Tuesday, September 25, 2007

Hope is Rational

Once upon a time, I went to EFNet's #philosophy to ask "Do you believe a nuclear war will occur in the next 20 years? If no, why not?" One person who answered the question said he didn't expect a nuclear war for 100 years, because "All of the players involved in decisions regarding nuclear war are not interested right now." "But why extend that out for 100 years?", I asked. "Pure hope," was his reply.

Reflecting on this whole thought process, we can see why the thought of nuclear war makes the person unhappy, and we can see how his brain therefore rejects the belief. But, if you imagine a billion worlds - Everett branches, or Tegmark duplicates - this thought process will not systematically correlate optimists to branches in which no nuclear war occurs. Link


For hope to be useless, it requires the premise that God does not exist. If God exists, then the rational thing is to hope and not in just the improbable but the impossible.

As a Catholic, I am willing to abstain from food and sex at times. I even like to think that I would give my life for my faith. But you atheists are fanatical. Sacrificing hope is too hardcore. First you sacrifice faith, then hope, what’s next love?

1 comment:

Cure of Ars said...

(quote)Eliezer argues against wishful thinking, which is not at all the same thing as hope.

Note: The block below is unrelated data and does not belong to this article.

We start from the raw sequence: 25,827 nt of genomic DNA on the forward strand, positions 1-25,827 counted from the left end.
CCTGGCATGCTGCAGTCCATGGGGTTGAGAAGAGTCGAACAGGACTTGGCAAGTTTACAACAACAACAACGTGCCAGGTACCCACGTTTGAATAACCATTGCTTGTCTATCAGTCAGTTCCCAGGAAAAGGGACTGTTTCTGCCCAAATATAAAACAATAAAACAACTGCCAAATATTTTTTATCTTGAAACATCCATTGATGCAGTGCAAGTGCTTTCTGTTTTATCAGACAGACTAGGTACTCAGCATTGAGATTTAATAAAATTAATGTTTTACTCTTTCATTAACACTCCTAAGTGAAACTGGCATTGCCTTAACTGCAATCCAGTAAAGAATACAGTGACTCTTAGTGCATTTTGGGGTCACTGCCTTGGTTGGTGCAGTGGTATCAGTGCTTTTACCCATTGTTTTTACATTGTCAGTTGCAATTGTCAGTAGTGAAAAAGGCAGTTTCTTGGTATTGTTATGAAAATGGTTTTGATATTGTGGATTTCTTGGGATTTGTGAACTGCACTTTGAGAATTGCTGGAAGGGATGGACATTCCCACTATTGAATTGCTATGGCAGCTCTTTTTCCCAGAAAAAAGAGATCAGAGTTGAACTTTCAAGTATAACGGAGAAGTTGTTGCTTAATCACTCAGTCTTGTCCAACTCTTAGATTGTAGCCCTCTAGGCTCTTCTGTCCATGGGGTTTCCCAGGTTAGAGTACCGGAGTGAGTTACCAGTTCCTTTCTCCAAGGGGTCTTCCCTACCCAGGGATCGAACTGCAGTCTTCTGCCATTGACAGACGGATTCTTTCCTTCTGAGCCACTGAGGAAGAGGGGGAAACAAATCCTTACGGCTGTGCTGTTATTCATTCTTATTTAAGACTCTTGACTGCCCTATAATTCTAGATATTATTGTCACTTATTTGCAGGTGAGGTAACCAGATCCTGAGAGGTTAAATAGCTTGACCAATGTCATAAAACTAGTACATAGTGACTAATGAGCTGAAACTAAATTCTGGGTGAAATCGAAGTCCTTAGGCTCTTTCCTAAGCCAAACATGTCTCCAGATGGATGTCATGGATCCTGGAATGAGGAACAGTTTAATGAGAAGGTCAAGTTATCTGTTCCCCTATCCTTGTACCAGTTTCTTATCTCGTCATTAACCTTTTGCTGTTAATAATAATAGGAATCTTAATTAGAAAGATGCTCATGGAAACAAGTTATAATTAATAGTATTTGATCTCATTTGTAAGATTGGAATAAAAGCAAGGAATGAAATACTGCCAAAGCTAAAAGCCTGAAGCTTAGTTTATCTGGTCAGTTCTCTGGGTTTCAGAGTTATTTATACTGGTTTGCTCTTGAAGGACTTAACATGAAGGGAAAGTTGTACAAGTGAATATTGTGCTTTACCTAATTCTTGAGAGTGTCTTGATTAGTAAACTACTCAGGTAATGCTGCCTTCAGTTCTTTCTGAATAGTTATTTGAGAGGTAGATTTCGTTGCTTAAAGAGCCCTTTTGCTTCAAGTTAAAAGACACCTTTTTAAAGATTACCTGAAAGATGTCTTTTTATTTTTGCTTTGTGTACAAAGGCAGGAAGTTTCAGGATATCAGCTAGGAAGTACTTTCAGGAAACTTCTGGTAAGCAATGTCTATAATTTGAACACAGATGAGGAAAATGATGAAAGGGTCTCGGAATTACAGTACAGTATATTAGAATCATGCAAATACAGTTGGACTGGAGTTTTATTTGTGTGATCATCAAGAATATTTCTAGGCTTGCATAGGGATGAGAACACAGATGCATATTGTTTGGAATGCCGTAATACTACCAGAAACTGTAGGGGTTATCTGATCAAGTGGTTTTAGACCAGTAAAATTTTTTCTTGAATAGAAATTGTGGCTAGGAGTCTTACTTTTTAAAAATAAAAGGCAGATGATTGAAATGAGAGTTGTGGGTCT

(end quote)

You characterize my understanding of hope as “wishful thinking”. I would characterize your understanding of hope as mere placebo. A placebo that does not amount to a hill of beans. If there is no God than you are correct that my understanding of hope is wishful thinking. If there is a God then my understanding of hope is rational. It is also true that if there is a God that your understanding of hope is woefully insufficient.

(quote)Oh, and the idea that "faith, hope and love" are the same kind of thing -- so much the same kind of thing that abandoning two of them would be likely to lead to abandoning the third -- seems to me to have no support at all outside the First Letter to the Corinthians; why should Eliezer fear that abandoning faith and (what you rather bizarrely call) hope should lead to abandoning love?(end quote)

Faith, hope and love are the Christian theological virtues. I would argue that they are at the core of what it is to live a fully human life. It looks like this website has rejected the theistic understanding of faith and hope. I don’t see what is stopping the rejection of love due to it being a strong biasing factor. I don’t know how you can love something without it making you biased towards it. To really be unbiased we should not love humanity and in so doing the logical conclusion is that man is insignificant. What we are does not matter in the scope of time and space. You may not like my conclusion but I don’t see how it does not follow from the atheistic premises that this website holds.